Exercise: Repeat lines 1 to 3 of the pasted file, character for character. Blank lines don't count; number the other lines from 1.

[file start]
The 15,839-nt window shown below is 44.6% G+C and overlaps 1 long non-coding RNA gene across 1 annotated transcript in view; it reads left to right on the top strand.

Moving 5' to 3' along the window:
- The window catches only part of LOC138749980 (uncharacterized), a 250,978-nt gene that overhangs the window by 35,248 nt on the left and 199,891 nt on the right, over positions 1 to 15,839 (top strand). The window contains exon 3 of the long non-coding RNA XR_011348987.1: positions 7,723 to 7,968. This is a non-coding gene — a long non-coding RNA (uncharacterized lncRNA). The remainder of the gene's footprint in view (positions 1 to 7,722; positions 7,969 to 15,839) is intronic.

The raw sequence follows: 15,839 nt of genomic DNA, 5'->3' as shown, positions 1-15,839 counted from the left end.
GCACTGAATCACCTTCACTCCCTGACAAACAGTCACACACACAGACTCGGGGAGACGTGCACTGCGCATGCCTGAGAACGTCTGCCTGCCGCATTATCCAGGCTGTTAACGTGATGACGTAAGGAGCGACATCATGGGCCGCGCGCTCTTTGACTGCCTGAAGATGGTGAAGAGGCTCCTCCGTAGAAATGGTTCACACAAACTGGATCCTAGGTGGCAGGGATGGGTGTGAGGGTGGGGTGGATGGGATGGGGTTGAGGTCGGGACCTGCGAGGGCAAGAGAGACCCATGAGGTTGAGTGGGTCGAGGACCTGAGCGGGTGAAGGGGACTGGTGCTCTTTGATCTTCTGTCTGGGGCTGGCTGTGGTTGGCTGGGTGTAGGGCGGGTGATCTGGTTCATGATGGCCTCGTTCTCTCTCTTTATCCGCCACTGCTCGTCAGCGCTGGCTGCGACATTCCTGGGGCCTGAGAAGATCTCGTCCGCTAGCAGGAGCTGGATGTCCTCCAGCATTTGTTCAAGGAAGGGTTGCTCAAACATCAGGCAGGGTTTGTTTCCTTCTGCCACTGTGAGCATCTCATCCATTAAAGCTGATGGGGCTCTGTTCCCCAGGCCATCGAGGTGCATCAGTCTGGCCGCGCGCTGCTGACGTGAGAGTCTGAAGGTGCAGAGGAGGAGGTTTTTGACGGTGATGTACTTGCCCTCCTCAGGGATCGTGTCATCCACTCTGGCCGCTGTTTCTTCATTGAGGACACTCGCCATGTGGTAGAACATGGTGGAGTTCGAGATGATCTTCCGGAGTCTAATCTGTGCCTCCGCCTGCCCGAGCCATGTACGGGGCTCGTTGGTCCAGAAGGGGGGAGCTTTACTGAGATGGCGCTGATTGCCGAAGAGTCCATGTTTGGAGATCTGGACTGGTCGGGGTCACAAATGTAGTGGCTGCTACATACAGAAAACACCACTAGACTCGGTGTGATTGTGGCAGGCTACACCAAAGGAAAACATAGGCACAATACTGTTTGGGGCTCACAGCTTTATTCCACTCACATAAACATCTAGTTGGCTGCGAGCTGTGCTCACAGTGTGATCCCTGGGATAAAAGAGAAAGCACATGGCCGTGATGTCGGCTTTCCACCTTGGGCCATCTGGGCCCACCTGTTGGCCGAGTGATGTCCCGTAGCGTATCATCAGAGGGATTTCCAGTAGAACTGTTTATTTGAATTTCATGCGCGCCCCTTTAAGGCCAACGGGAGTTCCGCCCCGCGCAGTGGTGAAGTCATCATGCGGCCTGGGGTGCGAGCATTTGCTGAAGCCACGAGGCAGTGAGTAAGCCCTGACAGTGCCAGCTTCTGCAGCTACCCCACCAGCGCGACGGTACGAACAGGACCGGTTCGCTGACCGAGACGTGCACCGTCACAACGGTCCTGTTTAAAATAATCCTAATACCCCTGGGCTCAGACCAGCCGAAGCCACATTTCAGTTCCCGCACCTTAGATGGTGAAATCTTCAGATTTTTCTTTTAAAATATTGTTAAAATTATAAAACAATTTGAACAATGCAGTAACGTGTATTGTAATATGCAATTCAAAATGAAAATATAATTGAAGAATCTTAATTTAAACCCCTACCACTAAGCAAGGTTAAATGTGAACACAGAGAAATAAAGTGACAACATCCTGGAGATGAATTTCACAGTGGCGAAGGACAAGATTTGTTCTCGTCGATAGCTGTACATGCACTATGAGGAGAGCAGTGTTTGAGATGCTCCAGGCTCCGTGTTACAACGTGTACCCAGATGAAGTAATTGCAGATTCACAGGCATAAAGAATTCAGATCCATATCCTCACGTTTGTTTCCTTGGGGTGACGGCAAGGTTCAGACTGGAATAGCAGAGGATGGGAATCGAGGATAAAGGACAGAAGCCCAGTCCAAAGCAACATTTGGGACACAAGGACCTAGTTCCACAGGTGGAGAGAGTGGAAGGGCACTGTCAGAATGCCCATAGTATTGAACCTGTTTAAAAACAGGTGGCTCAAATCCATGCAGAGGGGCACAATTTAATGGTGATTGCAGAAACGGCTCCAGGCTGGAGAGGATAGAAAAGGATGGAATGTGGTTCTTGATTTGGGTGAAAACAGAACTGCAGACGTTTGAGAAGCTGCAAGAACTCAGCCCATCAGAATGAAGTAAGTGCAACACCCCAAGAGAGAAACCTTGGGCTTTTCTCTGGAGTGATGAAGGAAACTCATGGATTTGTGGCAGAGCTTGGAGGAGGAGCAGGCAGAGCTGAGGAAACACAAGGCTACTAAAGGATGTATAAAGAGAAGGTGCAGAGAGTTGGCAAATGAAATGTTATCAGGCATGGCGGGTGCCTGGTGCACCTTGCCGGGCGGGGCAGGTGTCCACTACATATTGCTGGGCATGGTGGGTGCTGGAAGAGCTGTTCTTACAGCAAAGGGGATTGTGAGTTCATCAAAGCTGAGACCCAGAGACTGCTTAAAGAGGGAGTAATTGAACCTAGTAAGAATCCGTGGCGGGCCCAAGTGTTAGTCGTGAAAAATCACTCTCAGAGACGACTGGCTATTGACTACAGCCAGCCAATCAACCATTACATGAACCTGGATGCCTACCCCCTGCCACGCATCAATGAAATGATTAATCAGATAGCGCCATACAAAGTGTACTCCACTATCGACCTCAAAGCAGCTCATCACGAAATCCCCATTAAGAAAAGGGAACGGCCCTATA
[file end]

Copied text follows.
The 15,839-nt window shown below is 44.6% G+C and overlaps 1 long non-coding RNA gene across 1 annotated transcript in view; it reads left to right on the top strand.

Moving 5' to 3' along the window:
- The window catches only part of LOC138749980 (uncharacterized), a 250,978-nt gene that overhangs the window by 35,248 nt on the left and 199,891 nt on the right, over positions 1 to 15,839 (top strand). The window contains exon 3 of the long non-coding RNA XR_011348987.1: positions 7,723 to 7,968. This is a non-coding gene — a long non-coding RNA (uncharacterized lncRNA). The remainder of the gene's footprint in view (positions 1 to 7,722; positions 7,969 to 15,839) is intronic.